Cities are Places Where People Want Different Things
Misha Glouberman looks at multiple issues about living in cities: etiquette on public transit, dealing with noisy neighbors, bikes and cars, gentrification, and many other topics. With candor, counterintuitive provocations, and a lucid reasonableness, Glouberman challenges many of the clichés about living in cities, while explaining that the most important way to understand a city is as a place full of people who coexist, while wanting different things from each other.
Hosting, Moderating, Panels, Q&A's
Misha Glouberman has spent many years making lots of conversational and participatory events run smoothly. He knows a lot about how to make a Q&A work well, how to keep a panel discussion on-track, and how to keep an event running. Partly that expertise lies in planning—thinking about how to set these things up—and partly it lies in execution: being on stage to clarify unclear questions and synthesize points from multiple panelists. The host is the glue that holds an event together, yet it is a role that is seldom given much thought. Misha Glouberman offers a corrective. He’s a charming host who brings a measure of assuredness and a spirit of curiosity.
Misha was fabulous! The lecture theatre was packed and people really, really loved the presentation. We got an awful lot of positive feedback and Misha made the event a great success.The next day's seminar was much smaller, but again productive and informative. There were a couple of people from Maxwell who organize a conference in the Middle East in conjunction with the State Department, and they found his ways of engaging the problem of bringing together in a conference setting people who don't know one another, very informative.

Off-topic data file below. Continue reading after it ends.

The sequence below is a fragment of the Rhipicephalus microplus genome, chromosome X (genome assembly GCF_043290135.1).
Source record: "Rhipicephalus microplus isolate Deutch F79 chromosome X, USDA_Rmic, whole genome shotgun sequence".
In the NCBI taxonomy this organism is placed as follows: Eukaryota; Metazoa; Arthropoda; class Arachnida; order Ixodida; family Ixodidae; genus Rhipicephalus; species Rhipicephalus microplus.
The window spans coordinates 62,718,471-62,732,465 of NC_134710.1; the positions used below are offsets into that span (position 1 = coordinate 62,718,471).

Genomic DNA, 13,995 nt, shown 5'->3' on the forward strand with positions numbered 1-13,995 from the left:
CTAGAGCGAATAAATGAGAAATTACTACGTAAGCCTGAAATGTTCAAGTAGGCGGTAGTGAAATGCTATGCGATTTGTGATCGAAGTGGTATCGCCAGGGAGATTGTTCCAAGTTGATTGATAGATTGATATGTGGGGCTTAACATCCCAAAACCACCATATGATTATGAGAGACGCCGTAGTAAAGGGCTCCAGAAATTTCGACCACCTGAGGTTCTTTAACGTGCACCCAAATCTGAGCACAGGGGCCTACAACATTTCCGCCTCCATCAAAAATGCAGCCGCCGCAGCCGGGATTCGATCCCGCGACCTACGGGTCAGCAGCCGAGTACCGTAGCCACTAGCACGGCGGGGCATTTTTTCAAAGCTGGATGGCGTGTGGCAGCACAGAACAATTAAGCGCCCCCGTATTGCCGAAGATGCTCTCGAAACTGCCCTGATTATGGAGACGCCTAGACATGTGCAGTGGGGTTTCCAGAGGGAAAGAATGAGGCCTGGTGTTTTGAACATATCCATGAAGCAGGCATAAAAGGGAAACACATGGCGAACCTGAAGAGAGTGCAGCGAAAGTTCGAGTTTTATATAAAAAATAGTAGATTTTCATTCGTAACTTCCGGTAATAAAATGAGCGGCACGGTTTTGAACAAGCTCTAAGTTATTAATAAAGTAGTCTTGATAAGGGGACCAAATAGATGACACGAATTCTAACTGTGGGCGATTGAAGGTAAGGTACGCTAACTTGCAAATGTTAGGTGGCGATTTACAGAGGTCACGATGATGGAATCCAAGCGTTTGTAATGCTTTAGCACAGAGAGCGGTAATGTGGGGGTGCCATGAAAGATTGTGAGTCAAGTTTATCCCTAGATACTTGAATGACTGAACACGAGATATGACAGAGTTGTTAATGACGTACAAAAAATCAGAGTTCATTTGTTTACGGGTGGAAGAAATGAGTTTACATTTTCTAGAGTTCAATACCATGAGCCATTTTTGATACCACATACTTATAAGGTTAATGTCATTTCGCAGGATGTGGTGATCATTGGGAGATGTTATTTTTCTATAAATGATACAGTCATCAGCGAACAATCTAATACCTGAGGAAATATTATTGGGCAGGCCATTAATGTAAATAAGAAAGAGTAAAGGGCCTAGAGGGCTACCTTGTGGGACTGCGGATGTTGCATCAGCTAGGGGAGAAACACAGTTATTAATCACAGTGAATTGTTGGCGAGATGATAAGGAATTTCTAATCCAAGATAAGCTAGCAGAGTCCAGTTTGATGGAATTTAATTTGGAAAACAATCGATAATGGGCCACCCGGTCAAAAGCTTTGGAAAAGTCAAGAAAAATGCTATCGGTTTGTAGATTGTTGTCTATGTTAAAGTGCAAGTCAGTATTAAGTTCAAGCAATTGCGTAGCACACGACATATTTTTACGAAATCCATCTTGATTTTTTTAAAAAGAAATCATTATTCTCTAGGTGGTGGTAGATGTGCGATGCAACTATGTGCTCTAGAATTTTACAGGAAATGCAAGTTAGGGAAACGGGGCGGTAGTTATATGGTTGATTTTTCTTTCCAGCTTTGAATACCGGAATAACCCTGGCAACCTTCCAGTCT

The Chairs Are Where the People Go
Should neighborhoods change? Is wearing a suit a good way to quit smoking? Why do people think that if you do one thing, you're against something else? Is monogamy a trick? Why isn't making the city more fun for you and your friends a super-noble political goal? Why does a computer last only three years? How often should you see your parents? How should we behave at parties? Is marriage getting easier? What can spam tell us about the world? Misha Glouberman's friend and collaborator, Sheila Heti, wanted her next book to be a compilation of everything Misha knew. Together, they made a list of subjects. As Misha talked, Sheila typed. He talked about games, relationships, cities, negotiation, improvisation, Casablanca, conferences, and making friends. His subjects ranged from the sublime to the ridiculous. But sometimes what had seemed trivial began to seem important--and what had seemed important began to seem less so. The Chairs Are Where the People Go is refreshing, appealing, and kind of profound. It's a self-help book for people who don't feel they need help, and a how-to book that urges you to do things you don't really need to do.